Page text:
ISLAMABAD, Jan 16: The Islamabad High Court threw away on Friday petitions challenging the grant of additional marks to a daughter of Supreme Court Chief Justice Abdul Hameed Dogar in the FSc examinations and held that no exception could be taken by the high court to the re-evaluation made by examiners.
“There is nothing wrong in the marks increased in re-evaluation by the experts in the field and no exception can be taken by this court to the procedure adopted by the chairman (Federal Board of Intermediate and Secondary Education) and the re-evaluation made by examiners,” Chief Justice Sardar Mohammad Aslam observed while rejecting the two petitions for being without merit.
The petitions were moved by Iftikhar Hussain Rajput and Azam Khan Sultanpuri of the Tehreek Falah-i-Pakistan.
The 14-page order also asked the secretary of the ministry of education, the controlling authority of the FBISE, to consider the possibility of bringing an amendment to the board rules to provide a procedure for re-evaluation of papers.
Mr Sultanpuri was not happy with the decision and termed it a “death of justice” that would continue to happen in future. He expressed his intention to challenge the decision in the Supreme Court and said the order would have serious implications for brilliant students.
Raja Abdur Rehman, the counsel for former chairman of the FBISE Commodore (retd) Shamshad Ahmed, suggested provisions regarding the filing of an intra-court appeal in the IHC against the decision of a single bench.
“Victorious are the students as the decision has brought a good news for those who were discriminated in the process of examination papers’ checking. They could now appeal to the board for reassessment of their papers,” he said.
He said the controversy should now end and the National Assembly’s Standing Committee on Education should accept the judgment.
On Dec 5, the Supreme Court while taking up a petition had stayed a probe by the standing committee into the matter, but later dismissed the petition.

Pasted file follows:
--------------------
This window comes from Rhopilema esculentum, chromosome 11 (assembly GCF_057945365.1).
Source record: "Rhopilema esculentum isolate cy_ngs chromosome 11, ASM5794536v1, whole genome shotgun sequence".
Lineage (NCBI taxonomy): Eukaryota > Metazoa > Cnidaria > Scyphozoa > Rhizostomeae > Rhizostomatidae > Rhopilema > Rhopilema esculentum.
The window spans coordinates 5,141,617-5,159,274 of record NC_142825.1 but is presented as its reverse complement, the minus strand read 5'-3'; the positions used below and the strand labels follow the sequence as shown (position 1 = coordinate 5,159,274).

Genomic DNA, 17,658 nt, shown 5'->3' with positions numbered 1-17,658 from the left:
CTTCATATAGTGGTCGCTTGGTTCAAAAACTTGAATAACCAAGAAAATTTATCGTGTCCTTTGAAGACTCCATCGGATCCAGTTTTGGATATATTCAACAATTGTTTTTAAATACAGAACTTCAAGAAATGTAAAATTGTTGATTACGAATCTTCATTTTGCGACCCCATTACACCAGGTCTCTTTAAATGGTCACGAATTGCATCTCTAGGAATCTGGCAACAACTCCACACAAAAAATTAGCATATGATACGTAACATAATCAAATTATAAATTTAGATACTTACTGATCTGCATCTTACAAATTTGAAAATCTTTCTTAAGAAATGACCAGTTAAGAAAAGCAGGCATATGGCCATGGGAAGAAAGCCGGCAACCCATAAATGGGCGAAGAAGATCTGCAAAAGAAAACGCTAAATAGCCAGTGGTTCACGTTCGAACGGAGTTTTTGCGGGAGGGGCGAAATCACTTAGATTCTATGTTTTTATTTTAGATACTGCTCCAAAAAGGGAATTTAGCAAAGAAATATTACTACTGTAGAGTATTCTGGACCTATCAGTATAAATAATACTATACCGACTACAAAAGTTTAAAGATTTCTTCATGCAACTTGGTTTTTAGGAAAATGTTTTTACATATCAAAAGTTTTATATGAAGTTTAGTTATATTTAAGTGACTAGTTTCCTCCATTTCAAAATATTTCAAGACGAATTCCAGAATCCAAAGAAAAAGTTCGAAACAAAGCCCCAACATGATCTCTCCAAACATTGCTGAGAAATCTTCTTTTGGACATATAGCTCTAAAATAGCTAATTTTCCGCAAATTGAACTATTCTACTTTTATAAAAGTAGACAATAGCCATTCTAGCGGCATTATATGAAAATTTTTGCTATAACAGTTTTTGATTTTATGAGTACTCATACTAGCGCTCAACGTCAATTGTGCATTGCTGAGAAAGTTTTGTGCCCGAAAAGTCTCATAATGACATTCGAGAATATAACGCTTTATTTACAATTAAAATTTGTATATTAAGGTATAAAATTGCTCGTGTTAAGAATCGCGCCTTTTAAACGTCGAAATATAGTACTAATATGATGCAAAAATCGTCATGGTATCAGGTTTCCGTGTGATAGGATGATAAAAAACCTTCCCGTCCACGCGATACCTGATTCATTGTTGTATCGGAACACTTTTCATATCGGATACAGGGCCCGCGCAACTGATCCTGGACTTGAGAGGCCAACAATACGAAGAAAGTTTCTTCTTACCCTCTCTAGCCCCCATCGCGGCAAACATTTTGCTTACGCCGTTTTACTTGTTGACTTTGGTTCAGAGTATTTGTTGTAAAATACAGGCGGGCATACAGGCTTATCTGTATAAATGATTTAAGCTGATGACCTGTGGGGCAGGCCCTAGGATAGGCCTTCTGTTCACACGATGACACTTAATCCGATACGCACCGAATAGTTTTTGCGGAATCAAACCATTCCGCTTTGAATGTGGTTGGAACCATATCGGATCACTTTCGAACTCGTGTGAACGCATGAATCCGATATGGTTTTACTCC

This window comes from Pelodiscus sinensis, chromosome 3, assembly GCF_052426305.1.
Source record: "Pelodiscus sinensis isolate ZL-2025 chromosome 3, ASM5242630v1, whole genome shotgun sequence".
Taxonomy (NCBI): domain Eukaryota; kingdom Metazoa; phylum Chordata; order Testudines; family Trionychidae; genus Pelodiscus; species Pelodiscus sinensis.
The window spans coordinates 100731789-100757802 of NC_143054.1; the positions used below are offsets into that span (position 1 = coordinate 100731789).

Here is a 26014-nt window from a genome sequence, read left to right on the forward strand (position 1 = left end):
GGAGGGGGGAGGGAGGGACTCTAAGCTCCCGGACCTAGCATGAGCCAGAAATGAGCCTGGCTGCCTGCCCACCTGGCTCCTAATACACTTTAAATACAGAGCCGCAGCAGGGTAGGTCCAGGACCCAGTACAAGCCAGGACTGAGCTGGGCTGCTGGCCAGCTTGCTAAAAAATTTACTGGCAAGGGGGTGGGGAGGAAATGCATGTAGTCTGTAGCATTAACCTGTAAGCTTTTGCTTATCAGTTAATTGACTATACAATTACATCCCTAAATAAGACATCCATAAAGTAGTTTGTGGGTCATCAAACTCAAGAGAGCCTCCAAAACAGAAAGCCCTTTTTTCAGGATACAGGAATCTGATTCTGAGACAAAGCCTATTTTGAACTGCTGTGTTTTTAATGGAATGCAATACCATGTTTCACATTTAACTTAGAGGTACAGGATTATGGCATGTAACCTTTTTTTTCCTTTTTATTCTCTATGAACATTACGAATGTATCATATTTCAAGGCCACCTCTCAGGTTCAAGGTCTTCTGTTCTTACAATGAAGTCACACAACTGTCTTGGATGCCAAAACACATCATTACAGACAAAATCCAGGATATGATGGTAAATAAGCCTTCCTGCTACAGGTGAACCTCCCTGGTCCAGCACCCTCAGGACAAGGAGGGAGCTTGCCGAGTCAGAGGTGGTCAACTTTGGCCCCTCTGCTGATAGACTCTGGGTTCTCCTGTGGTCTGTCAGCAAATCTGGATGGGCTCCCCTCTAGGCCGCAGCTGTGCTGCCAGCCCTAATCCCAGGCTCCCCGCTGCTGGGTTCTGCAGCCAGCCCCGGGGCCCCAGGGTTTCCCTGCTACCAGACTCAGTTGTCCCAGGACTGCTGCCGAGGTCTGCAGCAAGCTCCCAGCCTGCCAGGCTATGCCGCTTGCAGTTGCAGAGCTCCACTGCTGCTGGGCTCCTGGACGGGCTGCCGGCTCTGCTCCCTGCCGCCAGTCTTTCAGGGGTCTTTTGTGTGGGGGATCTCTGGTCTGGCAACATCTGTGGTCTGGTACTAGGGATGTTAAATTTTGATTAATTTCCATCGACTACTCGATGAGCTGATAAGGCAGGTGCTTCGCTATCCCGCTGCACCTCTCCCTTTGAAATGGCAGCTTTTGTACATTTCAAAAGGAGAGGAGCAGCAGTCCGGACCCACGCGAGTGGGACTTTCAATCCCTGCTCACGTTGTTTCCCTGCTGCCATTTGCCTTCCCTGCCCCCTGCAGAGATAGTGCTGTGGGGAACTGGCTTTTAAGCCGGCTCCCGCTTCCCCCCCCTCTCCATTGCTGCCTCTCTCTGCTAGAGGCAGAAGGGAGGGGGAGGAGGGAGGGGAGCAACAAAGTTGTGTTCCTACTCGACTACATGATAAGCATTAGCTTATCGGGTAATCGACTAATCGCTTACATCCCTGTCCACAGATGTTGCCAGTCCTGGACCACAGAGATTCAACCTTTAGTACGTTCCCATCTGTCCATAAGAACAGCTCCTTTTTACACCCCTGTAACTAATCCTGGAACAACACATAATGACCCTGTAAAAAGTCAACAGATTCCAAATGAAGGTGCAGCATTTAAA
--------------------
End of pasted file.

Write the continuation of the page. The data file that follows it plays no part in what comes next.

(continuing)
On Dec 13, Farah Hameed Dogar came out in defence of herself and said that saying her career had no grey area and her blotless performance in school and college could be verified.
Authored by the IHC chief justice, the Friday’s judgment said that in order to foster the principle of justice a wrong had to be remedied. “In the absence of a statutory provision, residuary power rests with the authority to undo manifest case of victimisation by the examiners.”
Citing a Supreme Court verdict in the Salma Afroze case which had held that the principle of undoing the wrong was available to both the FBISE and the court, the judgment said re-evaluation could serve as a check on arbitrariness, casualness and negligent attitude of the examiner.
The constitutional courts in Pakistan, the judgment noted, had always been directing re-evaluation in cases of hardships and exceptional nature itself, where the rule did not permit such an exercise.
“An examinee may not suffer in his career on account of incorrect marks awarded by a sub- or head-examiner, in the absence of supervisory power with the board or the university directing re-evaluation,” it said.
During the proceedings, the record of answer scripts of Miss Farah, which had earlier been sealed, was de-sealed in the presence of the counsel for the parties for their examination.